If there is one thing about my appearance that I cherish, it is my makeup. My mother, a staunch feminist with cropped hair and easily irritated skin, never wore or owned any makeup. She preached against it, never even letting me paint my nails, so perhaps it was the taboo nature of the object that fueled my fascination bordering on obsession. To the four, five, six-year-old me, makeup was the mark of a real woman. My father loves to tell stories of me begging for a makeup, pleading "every real woman has a compact in her purse! "

Thinking back on it, however, it might not have been the forbiddenness of the makeup that fueled my interest. No, perhaps it was simply my human nature to wish to paint my face. After all, since the beginning of human civilization we have been creating and wearing makeup. The earliest recorded use of it was the 1st Dynasty of Egypt. In the arid deserts both men and women used makeups to hydrate their skin, avoid wrinkles, hide their pores, smooth their complexions, shelter their eyes from the sun, keep away bugs, and to hide their body odor. Egyptian women also used soot to draw the infamously seductive Cleopatra eyeliner around their eyes. To the people of the Nile, being flawlessly attractive was the best way to get close to the gods.

Chinese, Greek, and Roman civilizations were equally interested in makeups. The Roman philosopher Plautus wrote, "a woman without paint is like food without salt. " All three civilizations strived for pale faces. The Chinese painted their faces while the Greeks and the Romans used leeches to drain their blood. In the European middle ages pale skin was also highly valued as, it was a sign of wealth. Poorer women spent time under the harsh sun tending to crops while rich women stayed indoors. Leeching was also popular in this period; however, less extreme measures were also used to boost beauty. Women, as well as men, darkened their lashes and eyelids with soot, and used natural dyes to ruddy their cheeks.

Perhaps, then, it was my human instinct kicking in when, at the tender age of twelve, I began to use makeup. My peers and I were beginning to enter puberty, and a collective fervor began within all of us, a deep desire to be accepted and attractive. I acquired an eyeliner pencil from my best friend and spent my mornings lining, again and again, the shape of my eyes. I remember coming down every morning, desperately hoping my mother would not comment on my outlined eyes. She rarely did, probably preferring to ignore it rather than get in a fight with me.

My career as an amateur makeup artist took off one fateful day during my freshman year of high school. I was given the task of cleaning out the upstairs bathroom closet, which, after going unsorted for years, wasn't very functional. To my surprise, amongst the empty bottles, dust, and trash, I found a beautiful treasure: a green and white Clinique makeup bag, smelling of dust and old-fashioned perfume, filled to the brim with slender tubes, pastel containers, and mysterious objects whose contents filled me with a deep curiosity. My mother, in some sentimental grief, had saved her mother's makeup bag. I sunk to the floor, holding my breath as I took out each object one by one. Many things were spoiled or dry, but to my complete awe, her compact was almost full of creamy foundation, many lipstick tubes were next to untouched, and her blush puff was still clean and tucked in the bag. My pulse rising with excitement, I dashed back to my room, intent on beautifying my round face.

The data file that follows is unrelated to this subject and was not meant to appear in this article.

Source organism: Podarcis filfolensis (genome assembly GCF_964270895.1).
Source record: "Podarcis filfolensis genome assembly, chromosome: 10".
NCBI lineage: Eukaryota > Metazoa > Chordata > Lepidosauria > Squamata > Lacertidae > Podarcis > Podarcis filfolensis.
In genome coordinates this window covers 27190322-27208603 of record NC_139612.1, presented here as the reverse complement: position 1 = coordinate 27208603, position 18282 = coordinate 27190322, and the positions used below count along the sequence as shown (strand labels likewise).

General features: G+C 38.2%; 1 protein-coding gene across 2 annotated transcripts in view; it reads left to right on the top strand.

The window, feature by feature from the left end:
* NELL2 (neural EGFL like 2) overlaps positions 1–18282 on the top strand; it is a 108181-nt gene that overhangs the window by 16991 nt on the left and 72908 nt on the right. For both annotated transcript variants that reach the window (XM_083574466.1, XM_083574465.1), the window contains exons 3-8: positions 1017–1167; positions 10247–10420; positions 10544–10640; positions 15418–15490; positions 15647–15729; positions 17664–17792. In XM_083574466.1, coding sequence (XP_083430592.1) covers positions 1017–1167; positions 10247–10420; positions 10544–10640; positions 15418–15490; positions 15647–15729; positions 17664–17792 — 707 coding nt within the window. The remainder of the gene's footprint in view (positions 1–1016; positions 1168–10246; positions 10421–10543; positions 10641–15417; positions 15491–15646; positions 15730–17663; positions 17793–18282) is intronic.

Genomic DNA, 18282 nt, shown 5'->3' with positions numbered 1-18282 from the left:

The specialized, expensive, synthetic, makeups I used that day, and that I have used every day since then, are radically different from the often homemade and simple solutions used for most of human civilization. It was not until the turn of the 20th century that makeup began its real evolution toward its modern manifestation. After briefly disappearing from the Western world during the Victorian era (when it was associated with prostitutes and actresses), it returned with a flourish, thanks in part to Max Factor. Of Polish origin, Factor immigrated to the United States in 1904. He sold his cosmetics at the 1904 World's Fair before moving to Los Angeles and getting a start in Hollywood. Factor was presented with a unique problem. Stage actors used grease paint to provide a beautiful and flawless face. However, this makeup was only suitable when the audience was far away from the actors. Grease paint had to be applied thickly, tended to crack, and was all around unsuitable for motion pictures, let alone average women. Factor set about perfecting makeup that could be thinly applied and would move with the actor's face. He was very successful, and his new makeup caught on like wildfire, first in Hollywood and then in the rest of the United States. It was Factor who coined the phrase "makeup, " which he drew from the phrase "to make one's self up. "

Max Factor and his brand, now known as CoverGirl, went on to create the "Color Harmony Principles of Makeup, " which dictated which places on a woman's face to accent and with which tones and shades. This guide, now completely integrated into our culture, was what I followed as I began to develop my makeup style. Throughout high school I flipped through thick style magazines, ripping out ads, reading the "how to " sections, analyzing eye-shadow styles, and attempting to copy them the best I could. I taped pictures of made-up women to my walls. I spent hours standing in the makeup aisle at CVS, examining product after product, picking out concealers, eye shadows, lip glosses, eyeliners, eye brow pencils, blushes, bronzers… I didn't do any of it correctly right away, but over my high school years I developed a distinct makeup style. I plucked my eyebrows into a dramatic arch (or mutilated them, as my mother said the first time she saw them) and began lining them with a supple brow pencil each morning. My eyes were defined with expensive liquid eyeliner and accentuated with sassy wings whose dramatic flips lengthened over the years until they created an almost inhuman effect. I applied various shimmering shadows to my eyes, deepening the sockets, accenting the brows. I wanted intensity and drama. I wanted class. I wanted femininity. I wanted beauty.